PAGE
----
District Court Dismisses ATS Claims, but Upholds Related TVPA Claims, Where All Relevant Acts Occurred in Bolivia

The World in U.S. Courts: Summer 2014 - Alien Tort Statute (ATS)/Torture Victims Protection Act (TVPA)/Victims of Trafficking and Violence Protection Act (VTVPA)/Foreign Sovereign Immunity Act (FSIA) | May.20.2014

Mamani v. Berzain, U.S. District Court for the Southern District of Florida, May 20, 2014

This ATS and TVPA suit arose as a result of the Bolivian Government’s alleged massacre of its own citizens in 2003. Plaintiffs are representatives of alleged victims; the defendants are two high-ranking former Bolivian officials now resident in the U.S.

The District Court in Florida first took up the ATS claim, noting that the U.S. Supreme Court’s 2013 Kiobel decision recognized a presumption against extraterritorial application of the statute and held that federal courts could only hear cases "touching and concerning" the United States with "sufficient force" to displace the presumption. The Court further noted that, post Kiobel, courts had only sustained complaints where “at least some--if not a substantial portion--of the relevant conduct occurred domestically.” In the case at bar, by contrast, the Court found that none of the alleged conduct had occurred in the U.S., and on that basis dismissed the ATS claim. This conclusion was not affected by the fact that the defendants were permanent residents in the U.S. and allegedly could not be sued elsewhere, and that the current Government of Bolivia supported the litigation.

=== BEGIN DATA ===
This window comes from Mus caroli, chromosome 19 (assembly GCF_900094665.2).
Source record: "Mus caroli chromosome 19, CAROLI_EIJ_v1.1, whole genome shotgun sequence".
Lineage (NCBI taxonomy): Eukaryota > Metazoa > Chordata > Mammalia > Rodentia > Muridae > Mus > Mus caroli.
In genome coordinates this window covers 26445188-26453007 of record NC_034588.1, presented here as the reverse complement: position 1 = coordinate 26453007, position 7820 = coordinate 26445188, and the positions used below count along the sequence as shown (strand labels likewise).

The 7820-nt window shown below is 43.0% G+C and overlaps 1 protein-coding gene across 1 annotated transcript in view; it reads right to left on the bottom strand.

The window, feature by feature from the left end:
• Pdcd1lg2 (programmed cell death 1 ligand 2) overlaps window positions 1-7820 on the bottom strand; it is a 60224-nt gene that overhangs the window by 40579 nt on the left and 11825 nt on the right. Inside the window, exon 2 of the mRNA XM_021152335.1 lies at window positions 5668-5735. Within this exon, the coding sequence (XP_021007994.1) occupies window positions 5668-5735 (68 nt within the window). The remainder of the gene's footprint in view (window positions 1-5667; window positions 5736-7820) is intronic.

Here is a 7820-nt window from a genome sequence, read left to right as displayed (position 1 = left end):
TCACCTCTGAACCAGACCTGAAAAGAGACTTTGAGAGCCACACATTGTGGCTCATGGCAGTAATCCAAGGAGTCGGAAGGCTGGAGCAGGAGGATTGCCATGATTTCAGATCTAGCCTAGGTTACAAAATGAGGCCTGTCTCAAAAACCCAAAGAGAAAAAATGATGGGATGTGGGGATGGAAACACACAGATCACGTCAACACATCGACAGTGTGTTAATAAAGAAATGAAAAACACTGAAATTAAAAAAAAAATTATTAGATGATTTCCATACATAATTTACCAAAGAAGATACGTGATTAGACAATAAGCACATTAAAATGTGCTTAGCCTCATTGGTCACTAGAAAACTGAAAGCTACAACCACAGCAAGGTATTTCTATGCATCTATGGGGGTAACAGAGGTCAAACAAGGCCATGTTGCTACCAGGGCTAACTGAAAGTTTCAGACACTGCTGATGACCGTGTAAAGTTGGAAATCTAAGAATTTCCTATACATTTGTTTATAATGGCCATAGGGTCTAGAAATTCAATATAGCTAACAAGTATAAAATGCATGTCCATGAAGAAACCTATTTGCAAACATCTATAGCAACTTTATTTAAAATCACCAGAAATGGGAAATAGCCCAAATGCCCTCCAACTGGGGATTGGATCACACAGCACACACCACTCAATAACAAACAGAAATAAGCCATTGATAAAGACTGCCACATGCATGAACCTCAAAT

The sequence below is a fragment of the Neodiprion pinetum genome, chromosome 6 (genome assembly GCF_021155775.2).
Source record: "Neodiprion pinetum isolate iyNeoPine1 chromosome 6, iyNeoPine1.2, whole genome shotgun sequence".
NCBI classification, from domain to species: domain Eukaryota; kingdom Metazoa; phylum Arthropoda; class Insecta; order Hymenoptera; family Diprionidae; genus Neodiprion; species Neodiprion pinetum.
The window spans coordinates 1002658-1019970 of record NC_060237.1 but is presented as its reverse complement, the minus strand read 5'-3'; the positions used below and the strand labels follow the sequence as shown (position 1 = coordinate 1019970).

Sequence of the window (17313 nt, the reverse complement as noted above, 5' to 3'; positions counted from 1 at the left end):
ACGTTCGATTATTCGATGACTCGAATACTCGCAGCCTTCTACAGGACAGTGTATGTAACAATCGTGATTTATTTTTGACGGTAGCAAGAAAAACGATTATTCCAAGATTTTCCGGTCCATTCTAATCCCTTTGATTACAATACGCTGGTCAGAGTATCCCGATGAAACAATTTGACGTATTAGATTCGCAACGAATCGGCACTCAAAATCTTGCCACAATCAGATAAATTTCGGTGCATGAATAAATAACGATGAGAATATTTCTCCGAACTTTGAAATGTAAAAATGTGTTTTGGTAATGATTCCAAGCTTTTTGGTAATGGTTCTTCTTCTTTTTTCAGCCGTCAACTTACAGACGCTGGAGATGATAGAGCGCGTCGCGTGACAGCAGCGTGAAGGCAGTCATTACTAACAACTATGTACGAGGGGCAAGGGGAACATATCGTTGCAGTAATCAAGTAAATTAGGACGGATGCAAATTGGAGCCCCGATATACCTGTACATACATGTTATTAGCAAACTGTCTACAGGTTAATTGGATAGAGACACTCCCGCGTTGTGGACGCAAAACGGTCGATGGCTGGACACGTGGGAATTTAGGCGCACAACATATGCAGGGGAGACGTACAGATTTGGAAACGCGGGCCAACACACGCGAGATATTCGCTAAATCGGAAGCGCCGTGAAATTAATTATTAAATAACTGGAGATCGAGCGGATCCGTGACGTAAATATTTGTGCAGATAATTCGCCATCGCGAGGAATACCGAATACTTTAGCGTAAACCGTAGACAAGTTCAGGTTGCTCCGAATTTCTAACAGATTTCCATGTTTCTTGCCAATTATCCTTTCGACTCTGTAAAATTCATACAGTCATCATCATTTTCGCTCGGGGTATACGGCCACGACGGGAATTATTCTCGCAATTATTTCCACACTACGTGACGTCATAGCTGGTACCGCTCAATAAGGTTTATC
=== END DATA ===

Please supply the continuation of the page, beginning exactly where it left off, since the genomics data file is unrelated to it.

The Court next considered the plaintiffs’ TVPA claim based upon the alleged “extrajudicial killing” orchestrated by the defendants. The Court observed that, unlike ATS, the TVPA does apply extrajudicially to reach defendants in the U.S. responsible for covered conduct in other countries. The Court noted, however, that the TVPA also requires that a plaintiff have exhausted available remedies. That had occurred in this case, with the plaintiffs having participated in two Bolivian compensation schemes. The defendants argued that the existence of administrative remedies precluded an independent TVPA claim, but the Court disagreed, finding that the TVPA remedy would exist even if the plaintiffs had received “adequate” compensation in Bolivia. Next, the Court considered the defendants’ argument that resolution of the claim should be delayed because plaintiffs could still pursue civil actions against seven of the defendants’ subordinates who were convicted in Bolivia for their roles in the shootings. The Court noted that the defendants bore a “substantial” burden in making this argument, and concluded that their sketchy information from the press about potential civil suits was inadequate to warrant delay.

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